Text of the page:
Prospect Profile: Raul Valdez

Twenty-seven year old Cuban-born left-hander Raul Valdez made a home in the U.S. this year after a remarkable 2004 season in the Dominican Summer League.

Valdez came to the U.S. in Spring Training and was thought to have a long shot at winning a roster spot in the Cubs' bullpen. Instead, he was sent to a better-suited destination in that of Double-A West Tenn before being promoted to Triple-A Iowa after five starts.

Valdez's numbers were not overly impressive in his first season with the Cubs' top minor league affiliates, and he still has a ways to go before offering up anything close to the numbers he posted in the Dominican Summer League. In 2004, Valdez posted a 0.51 ERA in 16 games, including nine starts. He struck out 152 batters in only 87 2/3 innings while surrendering just 38 hits. And if that weren't enough, he walked only eight.

The left-hander's out-pitch is still his curveball, which Iowa broadcaster Deene Ehlis says Valdez used to target right-handed hitters.

"I thought at times his off-speed stuff would have a screwball effect," said Ehlis, a 16-year veteran in the Iowa Cubs' booth, who saw Valdez in all of his 25 outings at Triple-A this past season. "It tailed away from right-handed hitters."

At Iowa, Valdez was 6-7 with a 5.93 ERA, striking out 73 and allowing 39 walks. He won his first four decisions of the year between Iowa and West Tenn despite a plus-four ERA in those starts.

The biggest thing Valdez may have going for him right now is his heart.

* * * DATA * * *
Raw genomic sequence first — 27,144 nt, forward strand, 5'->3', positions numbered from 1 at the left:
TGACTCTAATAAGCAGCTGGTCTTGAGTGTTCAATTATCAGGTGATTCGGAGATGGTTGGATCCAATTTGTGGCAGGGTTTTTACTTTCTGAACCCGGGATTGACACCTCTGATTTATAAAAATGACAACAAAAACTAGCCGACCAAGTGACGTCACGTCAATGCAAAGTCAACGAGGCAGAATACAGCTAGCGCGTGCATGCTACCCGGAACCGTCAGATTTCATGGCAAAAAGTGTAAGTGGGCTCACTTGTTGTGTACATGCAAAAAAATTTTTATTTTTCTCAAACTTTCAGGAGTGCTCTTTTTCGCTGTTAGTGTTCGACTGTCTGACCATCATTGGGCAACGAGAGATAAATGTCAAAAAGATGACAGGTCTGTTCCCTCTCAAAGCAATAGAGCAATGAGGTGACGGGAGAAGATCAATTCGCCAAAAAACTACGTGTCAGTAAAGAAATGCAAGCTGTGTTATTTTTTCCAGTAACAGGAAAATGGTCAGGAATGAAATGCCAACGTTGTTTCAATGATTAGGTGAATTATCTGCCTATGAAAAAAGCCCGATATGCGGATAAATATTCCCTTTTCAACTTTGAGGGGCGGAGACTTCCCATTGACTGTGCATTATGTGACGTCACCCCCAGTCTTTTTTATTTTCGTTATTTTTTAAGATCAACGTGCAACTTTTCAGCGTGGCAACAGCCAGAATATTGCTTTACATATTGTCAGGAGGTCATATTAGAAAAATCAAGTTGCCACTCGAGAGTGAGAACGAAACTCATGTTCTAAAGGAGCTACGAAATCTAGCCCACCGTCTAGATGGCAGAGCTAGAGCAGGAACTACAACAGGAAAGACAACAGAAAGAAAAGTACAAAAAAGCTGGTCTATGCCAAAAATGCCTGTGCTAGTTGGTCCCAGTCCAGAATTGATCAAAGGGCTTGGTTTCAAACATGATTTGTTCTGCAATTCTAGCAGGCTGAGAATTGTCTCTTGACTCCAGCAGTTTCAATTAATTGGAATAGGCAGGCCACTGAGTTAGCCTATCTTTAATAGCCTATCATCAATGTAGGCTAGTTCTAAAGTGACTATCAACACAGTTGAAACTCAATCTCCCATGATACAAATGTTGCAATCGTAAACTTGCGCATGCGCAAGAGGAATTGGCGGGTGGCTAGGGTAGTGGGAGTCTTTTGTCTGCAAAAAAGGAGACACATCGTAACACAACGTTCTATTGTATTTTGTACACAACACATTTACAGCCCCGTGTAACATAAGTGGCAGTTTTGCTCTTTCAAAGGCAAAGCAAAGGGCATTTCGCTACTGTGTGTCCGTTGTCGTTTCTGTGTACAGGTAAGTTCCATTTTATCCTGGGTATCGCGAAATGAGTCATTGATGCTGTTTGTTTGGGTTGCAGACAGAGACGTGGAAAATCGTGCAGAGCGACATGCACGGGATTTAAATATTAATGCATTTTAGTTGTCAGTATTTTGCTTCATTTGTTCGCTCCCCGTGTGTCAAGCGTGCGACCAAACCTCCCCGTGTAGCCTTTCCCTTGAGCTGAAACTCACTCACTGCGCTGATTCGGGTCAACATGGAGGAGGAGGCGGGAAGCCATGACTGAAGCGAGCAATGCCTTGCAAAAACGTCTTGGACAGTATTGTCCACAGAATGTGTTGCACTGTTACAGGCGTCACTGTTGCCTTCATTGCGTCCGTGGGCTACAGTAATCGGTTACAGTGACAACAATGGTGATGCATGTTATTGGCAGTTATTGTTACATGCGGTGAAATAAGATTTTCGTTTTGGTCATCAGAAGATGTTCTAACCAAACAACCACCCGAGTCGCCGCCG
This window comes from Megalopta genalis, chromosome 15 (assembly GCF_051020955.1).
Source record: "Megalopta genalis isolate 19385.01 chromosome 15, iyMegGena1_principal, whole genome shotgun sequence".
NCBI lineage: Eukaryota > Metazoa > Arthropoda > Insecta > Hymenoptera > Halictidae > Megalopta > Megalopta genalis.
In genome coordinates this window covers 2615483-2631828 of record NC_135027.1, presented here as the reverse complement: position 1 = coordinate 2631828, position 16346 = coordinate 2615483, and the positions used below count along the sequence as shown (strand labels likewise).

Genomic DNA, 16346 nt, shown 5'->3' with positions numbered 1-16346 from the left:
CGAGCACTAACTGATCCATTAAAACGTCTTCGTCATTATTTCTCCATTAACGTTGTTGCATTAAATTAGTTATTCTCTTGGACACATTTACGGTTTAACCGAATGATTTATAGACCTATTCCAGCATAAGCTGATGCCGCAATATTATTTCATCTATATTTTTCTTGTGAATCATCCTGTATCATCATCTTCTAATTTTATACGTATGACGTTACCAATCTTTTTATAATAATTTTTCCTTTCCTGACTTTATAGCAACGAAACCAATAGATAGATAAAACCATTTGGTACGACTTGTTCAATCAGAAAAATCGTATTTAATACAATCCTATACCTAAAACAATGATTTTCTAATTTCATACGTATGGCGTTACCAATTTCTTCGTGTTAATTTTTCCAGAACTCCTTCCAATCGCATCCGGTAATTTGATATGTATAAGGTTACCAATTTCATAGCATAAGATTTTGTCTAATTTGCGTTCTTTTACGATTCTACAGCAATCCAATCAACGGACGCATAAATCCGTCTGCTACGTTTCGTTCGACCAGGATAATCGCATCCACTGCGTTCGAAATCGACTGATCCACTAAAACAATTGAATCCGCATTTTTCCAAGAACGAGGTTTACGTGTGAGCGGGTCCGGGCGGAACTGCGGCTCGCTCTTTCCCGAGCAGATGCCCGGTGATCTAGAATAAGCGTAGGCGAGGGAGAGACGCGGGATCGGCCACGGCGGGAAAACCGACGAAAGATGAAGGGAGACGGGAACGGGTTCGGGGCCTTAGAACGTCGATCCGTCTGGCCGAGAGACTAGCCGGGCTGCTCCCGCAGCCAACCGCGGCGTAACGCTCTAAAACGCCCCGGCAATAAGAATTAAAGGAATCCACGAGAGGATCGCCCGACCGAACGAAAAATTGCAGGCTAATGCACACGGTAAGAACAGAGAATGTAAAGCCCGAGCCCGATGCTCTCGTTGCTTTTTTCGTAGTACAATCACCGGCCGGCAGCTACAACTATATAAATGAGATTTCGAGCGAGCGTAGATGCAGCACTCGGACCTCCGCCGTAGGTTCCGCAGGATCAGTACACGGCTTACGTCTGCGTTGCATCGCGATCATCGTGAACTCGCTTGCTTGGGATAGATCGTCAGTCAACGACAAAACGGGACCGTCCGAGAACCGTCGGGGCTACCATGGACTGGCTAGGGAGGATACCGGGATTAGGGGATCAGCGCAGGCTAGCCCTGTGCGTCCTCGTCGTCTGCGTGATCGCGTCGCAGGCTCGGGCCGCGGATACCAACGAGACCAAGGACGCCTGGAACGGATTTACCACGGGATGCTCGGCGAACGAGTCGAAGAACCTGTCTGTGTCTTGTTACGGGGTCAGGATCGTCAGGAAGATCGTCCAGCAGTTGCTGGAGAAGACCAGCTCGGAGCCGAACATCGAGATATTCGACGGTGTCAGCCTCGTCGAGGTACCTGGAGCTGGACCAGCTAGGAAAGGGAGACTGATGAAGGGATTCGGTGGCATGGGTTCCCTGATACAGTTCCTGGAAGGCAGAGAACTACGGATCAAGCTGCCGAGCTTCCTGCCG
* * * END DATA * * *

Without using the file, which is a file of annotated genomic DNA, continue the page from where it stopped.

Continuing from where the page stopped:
"He doesn't throw hard, maybe 85 mph on his best fastball," Ehlis said. "But he wasn't afraid to go after hitters and always seemed to pitch well with men on base."

The biggest weakness for Valdez from Ehlis' standpoint is the lack of velocity. "Having pinpoint command, he always tries to nibble on both sides of the plate," said Ehlis. "If he has that command, he'll get people out. Having his best curveball helped, too."

From Ehlis's view, two pitchers – one past, the other present – remind him of Valdez.

Dave LaPoint, a former left-hander and 14-game winner who pitched for nine major league teams, is one of them. "They both need excellent command in order to be effective," Ehlis notes.

And of the current names on the major league circuit?

"Chris Hammond," Ehlis said. "Like LaPoint, Hammond also has a better changeup than Valdez, but Valdez has the better curve. Both need to change speeds and keep hitters off balance in order to be effective."

Ehlis also says that while Valdez is promising, and only has one season in a new country under his belt, Triple-A might be his peak unless someone helps him develop the changeup as a situational left-hander.

"He's a great story because he's so hungry to get to big leagues after escaping Cuba," Ehlis said. "His intangibles include a good athlete, a good fielder, and someone who could hit and bunt to help himself. He's also one of the all-time best fly-chasers during batting practice."

Cubs Director of Player Development Oneri Fleita also cautions folks to be patient with Valdez, a native of La Habana.

Fleita said, "I don't know if you've ever traveled to another country and tried to find your way around, eat new foods, work with people who speak another language, et cetera, but it isn't easy and I tip my hat to Raul. He did a great job. With a season under his belt, let's see what 2006 brings for him."

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